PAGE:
Tuesday, April 09, 2002
Air security scare delays some flights
By James Pilcher firstname.lastname@example.org
The Cincinnati Enquirer
HEBRON A weapon that wasn't got one of the busiest days at the Cincinnati/Northern Kentucky International Airport off to a chaotic start Monday, as the local facility got its first real taste of the havoc perceived security breaches can cause.
A miscommunication at the passenger screening checkpoint at Delta Air Lines' Terminal 3 over what turned out to be makeup shut down three concourses for about 90 minutes and caused hours of delays and lines that stretched into several floors.
Passengers line up to go through security after Terminal 3 was shut down because of a potential security breach.
(Patrick Reddy photo)
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The lines that normally snake around barricades at the lower level continued up the escalator and into the baggage claim area, although they had returned to normal within two hours after the checkpoints were reopened.
The shutdown occurred at about 8:45 a.m., when an unidentified female screener thought she saw a knife in a carry-on bag through the X-ray scanner.
She signaled to another employee to hand-search the bag, but the next worker, who also went unidentified, searched the wrong bag.
When the mistake was realized, no more passengers were allowed into Terminal
3, and a ground stop was issued for all departing planes, said Federal Aviation Administration spokeswoman Kathleen Bergen.
Airport police and security officials scoured the terminal, looking for that one bag, finding it at about 10 a.m. It was rescreened, and the suspicious object was still present. When the bag was hand-searched, the item that had triggered the alarm turned out to be makeup wrapped in aluminum foil, according to Ms. Bergen.
The passenger who owned the bag was allowed to continue on her way and will not face any charges, airport spokesman Ted Bushelman said.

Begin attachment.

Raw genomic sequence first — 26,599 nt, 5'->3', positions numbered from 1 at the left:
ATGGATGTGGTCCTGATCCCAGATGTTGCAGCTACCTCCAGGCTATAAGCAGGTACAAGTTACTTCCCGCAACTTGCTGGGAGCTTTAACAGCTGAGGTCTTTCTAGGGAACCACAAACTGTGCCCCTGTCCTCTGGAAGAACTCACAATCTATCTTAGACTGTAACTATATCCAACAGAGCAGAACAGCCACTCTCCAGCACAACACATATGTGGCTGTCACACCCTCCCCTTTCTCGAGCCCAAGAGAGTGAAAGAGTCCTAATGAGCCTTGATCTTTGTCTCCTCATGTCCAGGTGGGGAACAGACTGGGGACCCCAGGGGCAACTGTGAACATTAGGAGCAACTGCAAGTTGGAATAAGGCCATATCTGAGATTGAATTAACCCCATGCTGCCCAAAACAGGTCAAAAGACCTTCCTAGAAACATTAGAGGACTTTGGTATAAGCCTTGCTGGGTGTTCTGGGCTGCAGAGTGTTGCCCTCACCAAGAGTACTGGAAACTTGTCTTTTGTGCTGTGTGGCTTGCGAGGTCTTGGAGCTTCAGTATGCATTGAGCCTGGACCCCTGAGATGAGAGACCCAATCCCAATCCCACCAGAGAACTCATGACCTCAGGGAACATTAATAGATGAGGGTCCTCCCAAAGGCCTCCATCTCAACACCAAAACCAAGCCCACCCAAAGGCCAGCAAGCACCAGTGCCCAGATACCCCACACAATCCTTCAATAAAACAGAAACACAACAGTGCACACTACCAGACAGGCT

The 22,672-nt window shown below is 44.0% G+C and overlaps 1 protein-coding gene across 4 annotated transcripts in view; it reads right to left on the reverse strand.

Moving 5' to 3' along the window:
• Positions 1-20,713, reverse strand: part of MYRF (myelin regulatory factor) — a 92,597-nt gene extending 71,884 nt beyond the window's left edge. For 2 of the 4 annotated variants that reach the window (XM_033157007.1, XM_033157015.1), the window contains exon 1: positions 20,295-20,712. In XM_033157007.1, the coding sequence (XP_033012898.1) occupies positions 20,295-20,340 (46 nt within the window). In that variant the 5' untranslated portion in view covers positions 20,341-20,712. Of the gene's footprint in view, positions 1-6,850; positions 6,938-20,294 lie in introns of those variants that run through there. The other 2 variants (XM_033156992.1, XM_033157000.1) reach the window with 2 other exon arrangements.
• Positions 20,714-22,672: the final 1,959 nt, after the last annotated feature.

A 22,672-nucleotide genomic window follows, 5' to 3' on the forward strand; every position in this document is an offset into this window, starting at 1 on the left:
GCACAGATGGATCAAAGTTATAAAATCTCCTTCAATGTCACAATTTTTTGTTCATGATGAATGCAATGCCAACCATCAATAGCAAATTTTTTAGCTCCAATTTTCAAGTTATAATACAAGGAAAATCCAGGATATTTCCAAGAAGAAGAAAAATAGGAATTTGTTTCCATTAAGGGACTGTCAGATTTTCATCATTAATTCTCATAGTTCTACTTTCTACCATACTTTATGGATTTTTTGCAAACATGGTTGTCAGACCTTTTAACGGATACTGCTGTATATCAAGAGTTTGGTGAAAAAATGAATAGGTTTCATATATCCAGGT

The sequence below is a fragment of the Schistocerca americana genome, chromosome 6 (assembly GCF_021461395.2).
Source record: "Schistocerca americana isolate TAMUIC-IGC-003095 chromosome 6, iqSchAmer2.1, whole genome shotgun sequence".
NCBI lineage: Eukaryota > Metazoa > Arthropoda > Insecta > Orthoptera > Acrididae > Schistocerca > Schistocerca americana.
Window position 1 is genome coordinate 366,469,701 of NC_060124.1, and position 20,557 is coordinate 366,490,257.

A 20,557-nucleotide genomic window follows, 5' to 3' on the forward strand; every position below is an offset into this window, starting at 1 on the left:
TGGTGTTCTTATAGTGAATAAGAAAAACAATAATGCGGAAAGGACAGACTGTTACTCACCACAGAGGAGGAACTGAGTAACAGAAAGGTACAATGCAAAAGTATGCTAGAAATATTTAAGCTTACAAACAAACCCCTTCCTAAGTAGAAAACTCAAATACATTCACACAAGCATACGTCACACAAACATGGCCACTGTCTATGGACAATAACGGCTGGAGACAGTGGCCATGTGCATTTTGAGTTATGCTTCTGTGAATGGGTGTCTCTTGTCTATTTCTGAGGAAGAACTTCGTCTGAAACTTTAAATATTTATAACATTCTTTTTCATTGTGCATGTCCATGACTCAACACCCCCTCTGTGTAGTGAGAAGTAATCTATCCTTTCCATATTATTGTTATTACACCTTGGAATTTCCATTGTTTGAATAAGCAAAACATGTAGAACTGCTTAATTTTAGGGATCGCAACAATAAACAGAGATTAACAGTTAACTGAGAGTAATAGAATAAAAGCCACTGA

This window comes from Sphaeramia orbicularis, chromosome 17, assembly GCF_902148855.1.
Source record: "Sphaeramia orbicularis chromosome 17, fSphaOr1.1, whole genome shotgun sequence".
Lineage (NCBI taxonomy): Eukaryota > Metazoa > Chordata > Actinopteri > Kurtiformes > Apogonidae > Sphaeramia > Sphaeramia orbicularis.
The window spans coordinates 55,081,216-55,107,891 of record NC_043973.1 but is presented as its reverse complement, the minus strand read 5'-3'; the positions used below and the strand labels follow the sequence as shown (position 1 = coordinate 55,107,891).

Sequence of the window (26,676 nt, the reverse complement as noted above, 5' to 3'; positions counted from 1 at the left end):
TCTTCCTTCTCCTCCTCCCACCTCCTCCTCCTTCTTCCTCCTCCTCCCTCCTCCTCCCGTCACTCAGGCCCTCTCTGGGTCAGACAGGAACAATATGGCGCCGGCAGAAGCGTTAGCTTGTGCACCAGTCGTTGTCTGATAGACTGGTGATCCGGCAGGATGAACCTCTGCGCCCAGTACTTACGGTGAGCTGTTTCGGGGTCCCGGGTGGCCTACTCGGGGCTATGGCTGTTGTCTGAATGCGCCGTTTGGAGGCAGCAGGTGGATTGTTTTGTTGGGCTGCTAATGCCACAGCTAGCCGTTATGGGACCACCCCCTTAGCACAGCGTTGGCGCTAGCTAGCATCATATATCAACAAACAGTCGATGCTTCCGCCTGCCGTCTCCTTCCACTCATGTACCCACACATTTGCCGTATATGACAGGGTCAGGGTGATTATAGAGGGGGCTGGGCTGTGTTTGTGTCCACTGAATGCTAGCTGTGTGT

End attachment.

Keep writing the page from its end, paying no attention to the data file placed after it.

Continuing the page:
The delays came at a bad time for Delta, a busy Monday morning as business travelers began their work week. The airline operates its second-largest hub locally, while its Erlanger-based regional subsidiary Comair runs more than half the local flights.
Delta spokeswoman Kristi Tucker said the shutdown affected 39 flights, although a passenger count was unavailable. She said the schedule had gotten back to normal by midafternoon.
The incident was the first major security shutdown at the airport since Sept. 11, which created the tightening of airport security nationwide. That crackdown has led to other similar shutdowns at major airports, including Atlanta, New York's LaGuardia, San Francisco and Chicago.
Parts of the airport have been closed previously, but there have been fewer than five such incidents since last fall's attacks, officials said. Those include an incident last December that forced Comair's Concourse C to be closed for about 30 minutes over what turned out to be coffee creamer.
Later Monday, at 1 p.m., a security screener remembered seeing some scissors in a carry-on bag that made it through security. Airport police and National Guard personnnel were able to locate the passenger and the bag on Concourse A.
Passengers standing in line Monday had different outlooks on the delays, ranging from acceptance to annoyance.
This is standard operating procedure at other airports, and I'm surprised it hasn't happened here, said Tom Bratton of West Chester. It's part of the deal now.
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